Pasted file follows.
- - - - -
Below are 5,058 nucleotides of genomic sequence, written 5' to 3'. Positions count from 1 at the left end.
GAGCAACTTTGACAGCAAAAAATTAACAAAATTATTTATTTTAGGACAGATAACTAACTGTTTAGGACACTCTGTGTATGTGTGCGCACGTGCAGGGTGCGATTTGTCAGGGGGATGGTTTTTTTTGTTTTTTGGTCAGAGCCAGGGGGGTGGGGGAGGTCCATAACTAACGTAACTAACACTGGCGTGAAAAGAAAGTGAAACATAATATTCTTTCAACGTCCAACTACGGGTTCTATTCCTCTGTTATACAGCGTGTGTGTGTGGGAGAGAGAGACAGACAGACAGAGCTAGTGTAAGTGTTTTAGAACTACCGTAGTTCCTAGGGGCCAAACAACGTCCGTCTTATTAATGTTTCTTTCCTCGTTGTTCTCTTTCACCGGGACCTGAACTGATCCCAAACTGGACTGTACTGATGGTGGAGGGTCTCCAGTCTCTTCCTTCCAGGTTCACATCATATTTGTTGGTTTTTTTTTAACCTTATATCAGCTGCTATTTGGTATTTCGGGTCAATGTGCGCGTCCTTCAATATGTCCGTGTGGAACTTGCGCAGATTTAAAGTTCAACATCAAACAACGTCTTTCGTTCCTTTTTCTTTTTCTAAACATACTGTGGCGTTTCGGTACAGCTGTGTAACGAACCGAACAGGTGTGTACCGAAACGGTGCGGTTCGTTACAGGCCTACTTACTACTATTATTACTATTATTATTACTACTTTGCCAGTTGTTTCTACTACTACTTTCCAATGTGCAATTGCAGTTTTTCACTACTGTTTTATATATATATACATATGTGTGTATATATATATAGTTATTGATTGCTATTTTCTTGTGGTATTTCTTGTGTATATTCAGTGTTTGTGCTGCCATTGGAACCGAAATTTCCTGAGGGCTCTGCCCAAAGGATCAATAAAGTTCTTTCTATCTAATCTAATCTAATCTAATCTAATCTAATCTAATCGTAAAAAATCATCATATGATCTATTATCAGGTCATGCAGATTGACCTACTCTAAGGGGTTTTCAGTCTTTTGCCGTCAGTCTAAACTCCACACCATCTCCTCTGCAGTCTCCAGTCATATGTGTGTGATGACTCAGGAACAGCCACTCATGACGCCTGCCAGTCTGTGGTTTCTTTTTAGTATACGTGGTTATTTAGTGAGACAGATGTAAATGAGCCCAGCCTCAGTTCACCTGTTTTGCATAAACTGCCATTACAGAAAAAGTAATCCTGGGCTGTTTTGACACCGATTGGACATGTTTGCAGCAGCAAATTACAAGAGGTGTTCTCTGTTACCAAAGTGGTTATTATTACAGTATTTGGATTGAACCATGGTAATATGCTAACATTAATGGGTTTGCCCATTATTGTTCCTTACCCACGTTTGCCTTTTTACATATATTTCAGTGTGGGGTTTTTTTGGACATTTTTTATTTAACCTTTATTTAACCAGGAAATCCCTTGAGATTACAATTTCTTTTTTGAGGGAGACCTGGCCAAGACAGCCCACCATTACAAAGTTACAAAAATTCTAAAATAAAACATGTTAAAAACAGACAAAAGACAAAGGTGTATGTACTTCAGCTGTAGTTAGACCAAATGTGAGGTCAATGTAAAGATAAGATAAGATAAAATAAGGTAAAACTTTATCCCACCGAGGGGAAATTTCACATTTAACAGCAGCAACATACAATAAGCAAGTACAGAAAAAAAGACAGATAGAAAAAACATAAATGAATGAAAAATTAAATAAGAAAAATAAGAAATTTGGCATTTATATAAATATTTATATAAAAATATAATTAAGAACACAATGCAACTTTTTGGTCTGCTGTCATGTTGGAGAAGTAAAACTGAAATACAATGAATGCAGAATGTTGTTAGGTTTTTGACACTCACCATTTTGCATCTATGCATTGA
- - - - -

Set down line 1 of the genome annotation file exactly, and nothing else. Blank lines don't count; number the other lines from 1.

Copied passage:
Below are 5,058 nucleotides of genomic sequence, written 5' to 3'. Positions count from 1 at the left end.